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South River City Citizens (SRCC) Neighborhood Association

May 2, 2005 General Meeting Minutes (Toni House, substituting for Tim Mahoney as Secretary)

7:00 p.m., May 2, 2005,

1. Introductions

2. Treasurer’s Report (Terry Franz): Received $80 in dues during April, which were allocated to the uncommitted fund; report on balances of various accounts (Stacy Park, parks, 4th of July, uncommitted fund, etc.

[Agenda Item 3 omitted as Sherri Ancipink was unable to attend to discuss the resurfacing of Stacy Park Tennis Courts.]

4. Twin Oaks Library Move; Guest Speaker: John Gillum, Austin Public Library

John Gillum, Facilities Services Director for Austin Public Library announced the moving of Twin Oaks Library from S. Congress to the Post Office location on W. Mary and S. 5th St. The current Twin Oaks Library will remain in its current location until the new facility is ready sometime in February 2009.

Mr. Gillum builds and maintains libraries. Bond money funded a permanent home for Twin Oaks Library and the City funded the land purchase of the post office location in 2003. After approval, this project, like many others at the time, was put on hold due to budgetary constraints. The City now has the funds to begin the design of the new library, probably in October 2005. When the architect and engineer are under contract, the neighborhood will be notified of the library design meetings which will be held at Twin Oaks Library. Due to the library’s small size, its regular operations may have to be suspended during the neighborhood design meetings. Mr. Gillum looks forward to having neighborhood input. The current library is slightly more than 5,000 sq. ft. The new library will be approximately 10,000 sq. ft. Mr. Gillum’s intention is to make the library location something of a small pocket park. Obviously, the City will have to reclaim some of the paved over parking lot.

One of the questions raised concerned transportation to and from the library for those who now can walk there and will not be able to do so after the move. Mr. Gillum pointed out that W. Mary and S. 5th is an established bus stop and has good bus coverage. Mr. Gillum does not foresee another bookmobile, but he will keep in mind the difficulty some patrons may experience in getting to the library’s new location. It was suggested that a postal store inside the library would be a valuable asset because there are so few mail drops in the area and because the post office has moved so far south.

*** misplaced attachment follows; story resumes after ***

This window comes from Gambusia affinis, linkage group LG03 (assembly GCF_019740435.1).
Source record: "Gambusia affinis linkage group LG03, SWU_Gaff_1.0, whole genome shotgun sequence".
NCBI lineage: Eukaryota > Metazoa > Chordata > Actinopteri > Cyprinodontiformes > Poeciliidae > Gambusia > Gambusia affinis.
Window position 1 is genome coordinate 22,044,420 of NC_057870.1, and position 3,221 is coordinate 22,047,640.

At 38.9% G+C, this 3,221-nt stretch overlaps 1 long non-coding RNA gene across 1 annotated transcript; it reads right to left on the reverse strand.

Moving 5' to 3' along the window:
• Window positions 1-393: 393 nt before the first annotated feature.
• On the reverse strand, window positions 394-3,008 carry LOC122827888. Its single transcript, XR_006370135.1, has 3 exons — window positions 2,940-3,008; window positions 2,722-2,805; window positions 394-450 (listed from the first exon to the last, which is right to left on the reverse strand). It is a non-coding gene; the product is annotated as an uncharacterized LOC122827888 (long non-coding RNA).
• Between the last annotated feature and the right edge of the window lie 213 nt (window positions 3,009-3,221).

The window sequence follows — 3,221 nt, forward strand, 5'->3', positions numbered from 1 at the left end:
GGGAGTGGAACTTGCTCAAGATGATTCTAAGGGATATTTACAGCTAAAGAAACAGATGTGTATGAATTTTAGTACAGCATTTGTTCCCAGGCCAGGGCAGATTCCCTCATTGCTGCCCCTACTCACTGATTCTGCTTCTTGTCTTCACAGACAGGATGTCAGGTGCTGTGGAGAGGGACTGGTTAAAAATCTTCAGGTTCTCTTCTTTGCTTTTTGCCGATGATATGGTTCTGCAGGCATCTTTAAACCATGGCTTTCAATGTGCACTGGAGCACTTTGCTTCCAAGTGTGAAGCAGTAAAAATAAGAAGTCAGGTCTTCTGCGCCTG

Twin Oaks will remain open until it’s time to move. The library will close one Friday and re-open within a few days in its new location. After the move, The Friends of Austin Libraries may take over more of the old Twin Oaks’ space and use it to hold their large book sales; the Austin Public Library may even operate a little book store out of the front.

5. Austin Clean Water Project (ACWP); Guest speakers: Gopal Guthikonda, P. E. Division Manager of the Austin Water Utility’s Collection System Services Division; Joe Hoepken, P.E. Project Manager for the Govalle 2 – Travis Heights Wastewater Improvements Project; Rick Colburnn, Project Manager with the Public Works Dept.; Crispin Ruiz, public outreach duties; Brigid Shea, environmental consultant; Pete Vujasin, a design services consultant with EarthTech

The above representatives of the Austin Clean Water Project (ACWP) came to notify the neighborhood of its plans for wastewater system improvements in the SRCC and surrounding areas. The wastewater system must be improved for health and environmental reasons. The EPA has mandated that the water system be fixed by 2007. Flow monitors were installed and the City has been diligently inspecting the wastewater system. During heavy rains, ground water and storm water flow into the wastewater mains and eat up the capacity of the wastewater pipes. Even when it isn’t storming, in some locations ground water gets into the wastewater pipe and diminishes its capacity. Another concern is that certain gases mix with water to form a gas that destroys the pipe, many of which are already in a fragile condition. There are many causes for the pipes needing to be replaced: root intrusions, especially during drought years because the pipes are where the water is; cracked pipes; offset pipes; holes in pipes, and missing pipes. The City switched to using PVC pipe in the 1970’s.